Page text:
This is where Terry Pratchett brilliantly illustrates those illusive things called human relationships.  The villagers are afraid of Miss Treason, but they’re also proud of her.  She keeps skulls on her mantle, but Tiffany discovered that they’re fake, from “Boffo Novelty and Joke Shop.”

Miss Treason sighed.  ‘Oh, my silly people.  Anything they don’t understand is magic.  They think I can see into their hearts, but no witch can do that. Not without surgery, at least.  No magic is needed to read their little minds, though.  I’ve known them since they were babies.  I remember when their grandparents were babes!  They think they’re so grown up!  But they’re still no better than babies in the sandpit, squabbling over mud pies.  I see their lies and excuses and fears.  They never grow up, not really.  They never look up and open their eyes.   They stay children their whole lives.’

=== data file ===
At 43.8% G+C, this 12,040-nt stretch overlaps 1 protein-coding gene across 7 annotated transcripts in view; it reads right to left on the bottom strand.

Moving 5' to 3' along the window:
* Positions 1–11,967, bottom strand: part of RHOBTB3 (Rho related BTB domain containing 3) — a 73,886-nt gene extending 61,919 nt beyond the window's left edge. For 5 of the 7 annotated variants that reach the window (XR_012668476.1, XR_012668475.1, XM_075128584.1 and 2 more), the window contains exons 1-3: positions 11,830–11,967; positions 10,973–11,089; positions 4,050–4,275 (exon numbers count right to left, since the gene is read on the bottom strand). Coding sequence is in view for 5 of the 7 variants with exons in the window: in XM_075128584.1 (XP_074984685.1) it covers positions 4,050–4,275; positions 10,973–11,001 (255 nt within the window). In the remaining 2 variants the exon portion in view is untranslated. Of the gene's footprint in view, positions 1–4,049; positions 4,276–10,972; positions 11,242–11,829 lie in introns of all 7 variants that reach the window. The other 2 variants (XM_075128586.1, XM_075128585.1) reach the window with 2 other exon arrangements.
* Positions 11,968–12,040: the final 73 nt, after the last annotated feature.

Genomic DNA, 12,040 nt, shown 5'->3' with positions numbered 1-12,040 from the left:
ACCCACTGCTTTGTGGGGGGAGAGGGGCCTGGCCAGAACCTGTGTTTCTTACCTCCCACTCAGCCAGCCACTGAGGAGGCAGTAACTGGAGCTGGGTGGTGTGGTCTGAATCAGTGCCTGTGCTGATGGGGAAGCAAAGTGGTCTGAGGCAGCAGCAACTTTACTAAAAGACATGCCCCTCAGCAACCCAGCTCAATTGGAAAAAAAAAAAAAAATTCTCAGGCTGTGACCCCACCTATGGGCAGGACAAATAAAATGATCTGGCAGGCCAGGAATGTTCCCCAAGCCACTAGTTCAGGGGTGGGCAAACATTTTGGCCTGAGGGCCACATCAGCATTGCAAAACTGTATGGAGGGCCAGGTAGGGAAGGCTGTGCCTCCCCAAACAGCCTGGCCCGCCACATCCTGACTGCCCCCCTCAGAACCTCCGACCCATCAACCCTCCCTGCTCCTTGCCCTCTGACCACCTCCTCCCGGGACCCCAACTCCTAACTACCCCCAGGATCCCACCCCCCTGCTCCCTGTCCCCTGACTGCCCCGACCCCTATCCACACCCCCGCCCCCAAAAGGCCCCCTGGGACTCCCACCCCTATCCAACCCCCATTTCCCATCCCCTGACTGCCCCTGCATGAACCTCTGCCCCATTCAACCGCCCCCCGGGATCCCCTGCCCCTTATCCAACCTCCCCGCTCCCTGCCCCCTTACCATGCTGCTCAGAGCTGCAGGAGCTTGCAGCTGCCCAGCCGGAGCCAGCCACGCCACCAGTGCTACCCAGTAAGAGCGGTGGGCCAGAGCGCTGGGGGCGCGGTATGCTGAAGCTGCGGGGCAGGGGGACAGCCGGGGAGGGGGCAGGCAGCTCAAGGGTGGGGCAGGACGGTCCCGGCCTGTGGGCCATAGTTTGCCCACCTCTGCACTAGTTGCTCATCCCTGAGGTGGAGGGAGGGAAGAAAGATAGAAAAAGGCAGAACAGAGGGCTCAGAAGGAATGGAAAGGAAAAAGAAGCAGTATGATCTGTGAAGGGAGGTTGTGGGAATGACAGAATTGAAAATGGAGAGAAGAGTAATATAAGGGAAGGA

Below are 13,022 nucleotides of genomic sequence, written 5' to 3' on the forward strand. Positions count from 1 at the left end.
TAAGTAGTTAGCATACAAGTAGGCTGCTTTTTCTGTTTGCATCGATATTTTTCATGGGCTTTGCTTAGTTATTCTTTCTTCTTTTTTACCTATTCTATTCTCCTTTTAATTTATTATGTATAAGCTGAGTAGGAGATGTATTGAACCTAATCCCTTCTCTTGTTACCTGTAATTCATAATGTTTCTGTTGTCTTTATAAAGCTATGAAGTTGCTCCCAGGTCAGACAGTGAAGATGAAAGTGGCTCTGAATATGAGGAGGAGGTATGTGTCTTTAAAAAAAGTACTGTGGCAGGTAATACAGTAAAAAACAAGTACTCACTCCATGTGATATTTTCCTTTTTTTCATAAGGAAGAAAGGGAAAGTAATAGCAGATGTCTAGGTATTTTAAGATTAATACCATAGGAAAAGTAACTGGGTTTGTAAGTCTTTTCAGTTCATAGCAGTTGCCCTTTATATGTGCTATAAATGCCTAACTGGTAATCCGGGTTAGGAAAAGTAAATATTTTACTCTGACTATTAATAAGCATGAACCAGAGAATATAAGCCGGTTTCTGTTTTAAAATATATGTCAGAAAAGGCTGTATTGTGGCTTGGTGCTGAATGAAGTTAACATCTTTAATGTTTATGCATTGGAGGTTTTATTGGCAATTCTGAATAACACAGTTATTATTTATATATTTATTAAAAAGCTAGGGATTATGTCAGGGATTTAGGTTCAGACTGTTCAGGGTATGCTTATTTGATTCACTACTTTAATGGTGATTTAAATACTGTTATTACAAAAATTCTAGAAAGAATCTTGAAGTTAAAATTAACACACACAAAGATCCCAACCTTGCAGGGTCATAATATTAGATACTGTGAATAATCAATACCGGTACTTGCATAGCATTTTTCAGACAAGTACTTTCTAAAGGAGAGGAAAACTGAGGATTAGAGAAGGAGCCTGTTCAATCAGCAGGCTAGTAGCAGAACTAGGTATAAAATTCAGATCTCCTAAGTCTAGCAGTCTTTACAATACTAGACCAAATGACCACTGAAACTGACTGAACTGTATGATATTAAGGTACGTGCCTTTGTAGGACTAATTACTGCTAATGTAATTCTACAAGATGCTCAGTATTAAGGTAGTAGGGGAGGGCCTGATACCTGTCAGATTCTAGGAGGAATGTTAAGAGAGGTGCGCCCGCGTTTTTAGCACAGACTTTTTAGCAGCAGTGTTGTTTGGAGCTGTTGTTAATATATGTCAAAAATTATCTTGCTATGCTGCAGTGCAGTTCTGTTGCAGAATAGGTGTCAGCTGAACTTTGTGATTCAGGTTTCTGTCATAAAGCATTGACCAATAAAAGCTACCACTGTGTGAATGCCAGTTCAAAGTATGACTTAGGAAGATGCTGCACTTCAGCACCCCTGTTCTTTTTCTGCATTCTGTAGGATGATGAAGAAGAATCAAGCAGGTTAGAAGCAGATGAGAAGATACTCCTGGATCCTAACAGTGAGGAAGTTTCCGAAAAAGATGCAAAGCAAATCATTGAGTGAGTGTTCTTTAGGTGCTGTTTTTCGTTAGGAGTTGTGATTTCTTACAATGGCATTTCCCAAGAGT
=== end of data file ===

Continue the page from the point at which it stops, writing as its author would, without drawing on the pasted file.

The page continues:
It’s a witch’s job to care for the silly people, and also be smarter than them.  Witches can only be honest with other witches.  But witches have to keep an eye on each other, to keep them from going batty:

You had to deal every day with people who were foolish and lazy and untruthful and downright unpleasant, and you could certainly end up thinking that the world would be considerably improved if you gave them a slap.  But you didn’t because, as Miss Tick had once explained: a) it would only make the world a better place for a very short time; b) it would then make the world a slightly worse place; and c) you’re not supposed to be as stupid as they are.